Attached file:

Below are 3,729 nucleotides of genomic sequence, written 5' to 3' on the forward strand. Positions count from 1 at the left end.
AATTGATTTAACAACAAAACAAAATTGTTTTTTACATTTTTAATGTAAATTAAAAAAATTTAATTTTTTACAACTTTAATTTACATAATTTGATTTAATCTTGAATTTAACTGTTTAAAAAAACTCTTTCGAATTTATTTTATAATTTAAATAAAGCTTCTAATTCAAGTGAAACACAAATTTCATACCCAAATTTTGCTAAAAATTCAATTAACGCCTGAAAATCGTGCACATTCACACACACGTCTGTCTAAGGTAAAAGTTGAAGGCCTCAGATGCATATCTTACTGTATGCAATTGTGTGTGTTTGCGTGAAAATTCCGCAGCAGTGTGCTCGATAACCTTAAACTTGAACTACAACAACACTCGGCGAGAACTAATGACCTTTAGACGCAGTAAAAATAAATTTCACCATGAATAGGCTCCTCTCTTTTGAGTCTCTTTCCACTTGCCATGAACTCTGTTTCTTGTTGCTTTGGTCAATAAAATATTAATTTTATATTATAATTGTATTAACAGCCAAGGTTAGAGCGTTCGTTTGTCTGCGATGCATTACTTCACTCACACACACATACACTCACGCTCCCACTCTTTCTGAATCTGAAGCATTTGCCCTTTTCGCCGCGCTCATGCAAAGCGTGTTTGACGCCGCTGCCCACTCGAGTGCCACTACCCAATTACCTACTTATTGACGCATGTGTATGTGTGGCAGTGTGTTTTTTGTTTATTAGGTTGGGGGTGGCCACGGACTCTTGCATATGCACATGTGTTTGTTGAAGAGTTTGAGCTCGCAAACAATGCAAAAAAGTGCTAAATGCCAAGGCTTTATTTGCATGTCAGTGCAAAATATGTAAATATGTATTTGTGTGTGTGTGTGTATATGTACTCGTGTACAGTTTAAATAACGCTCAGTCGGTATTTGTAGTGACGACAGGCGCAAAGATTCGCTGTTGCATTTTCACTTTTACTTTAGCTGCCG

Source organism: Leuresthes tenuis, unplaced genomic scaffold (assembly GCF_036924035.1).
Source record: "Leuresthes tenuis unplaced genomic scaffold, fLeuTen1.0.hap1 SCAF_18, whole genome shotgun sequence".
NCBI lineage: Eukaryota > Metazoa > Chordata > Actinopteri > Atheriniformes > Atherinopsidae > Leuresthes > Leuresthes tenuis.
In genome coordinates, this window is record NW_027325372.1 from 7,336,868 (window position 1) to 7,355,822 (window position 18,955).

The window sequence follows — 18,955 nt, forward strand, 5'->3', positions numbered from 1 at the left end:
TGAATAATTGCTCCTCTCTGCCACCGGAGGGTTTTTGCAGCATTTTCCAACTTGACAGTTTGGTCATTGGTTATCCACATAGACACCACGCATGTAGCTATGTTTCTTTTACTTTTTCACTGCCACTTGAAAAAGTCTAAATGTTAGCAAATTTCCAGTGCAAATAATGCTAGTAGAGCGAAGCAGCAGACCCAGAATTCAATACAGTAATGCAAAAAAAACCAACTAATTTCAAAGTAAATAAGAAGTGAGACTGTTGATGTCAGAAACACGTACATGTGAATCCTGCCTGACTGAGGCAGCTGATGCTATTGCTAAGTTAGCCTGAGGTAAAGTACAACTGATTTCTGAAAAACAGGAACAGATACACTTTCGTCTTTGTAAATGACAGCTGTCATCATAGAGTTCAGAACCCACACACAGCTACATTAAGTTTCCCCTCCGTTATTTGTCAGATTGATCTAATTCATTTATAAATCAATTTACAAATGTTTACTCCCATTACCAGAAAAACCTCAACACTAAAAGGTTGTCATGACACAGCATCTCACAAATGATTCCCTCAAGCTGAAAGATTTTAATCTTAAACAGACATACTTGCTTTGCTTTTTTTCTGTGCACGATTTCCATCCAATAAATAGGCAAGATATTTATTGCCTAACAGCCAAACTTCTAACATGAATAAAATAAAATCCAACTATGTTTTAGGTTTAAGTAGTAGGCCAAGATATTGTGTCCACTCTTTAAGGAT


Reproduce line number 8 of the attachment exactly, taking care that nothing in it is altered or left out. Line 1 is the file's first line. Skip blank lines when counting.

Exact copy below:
TGAATAATTGCTCCTCTCTGCCACCGGAGGGTTTTTGCAGCATTTTCCAACTTGACAGTTTGGTCATTGGTTATCCACATAGACACCACGCATGTAGCTATGTTTCTTTTACTTTTTCACTGCCACTTGAAAAAGTCTAAATGTTAGCAAATTTCCAGTGCAAATAATGCTAGTAGAGCGAAGCAGCAGACCCAGAATTCAATACAGTAATGCAAAAAAAACCAACTAATTTCAAAGTAAATAAGAAGTGAGACTGTTGATGTCAGAAACACGTACATGTGAATCCTGCCTGACTGAGGCAGCTGATGCTATTGCTAAGTTAGCCTGAGGTAAAGTACAACTGATTTCTGAAAAACAGGAACAGATACACTTTCGTCTTTGTAAATGACAGCTGTCATCATAGAGTTCAGAACCCACACACAGCTACATTAAGTTTCCCCTCCGTTATTTGTCAGATTGATCTAATTCATTTATAAATCAATTTACAAATGTTTACTCCCATTACCAGAAAAACCTCAACACTAAAAGGTTGTCATGACACAGCATCTCACAAATGATTCCCTCAAGCTGAAAGATTTTAATCTTAAACAGACATACTTGCTTTGCTTTTTTTCTGTGCACGATTTCCATCCAATAAATAGGCAAGATATTTATTGCCTAACAGCCAAACTTCTAACATGAATAAAATAAAATCCAACTATGTTTTAGGTTTAAGTAGTAGGCCAAGATATTGTGTCCACTCTTTAAGGAT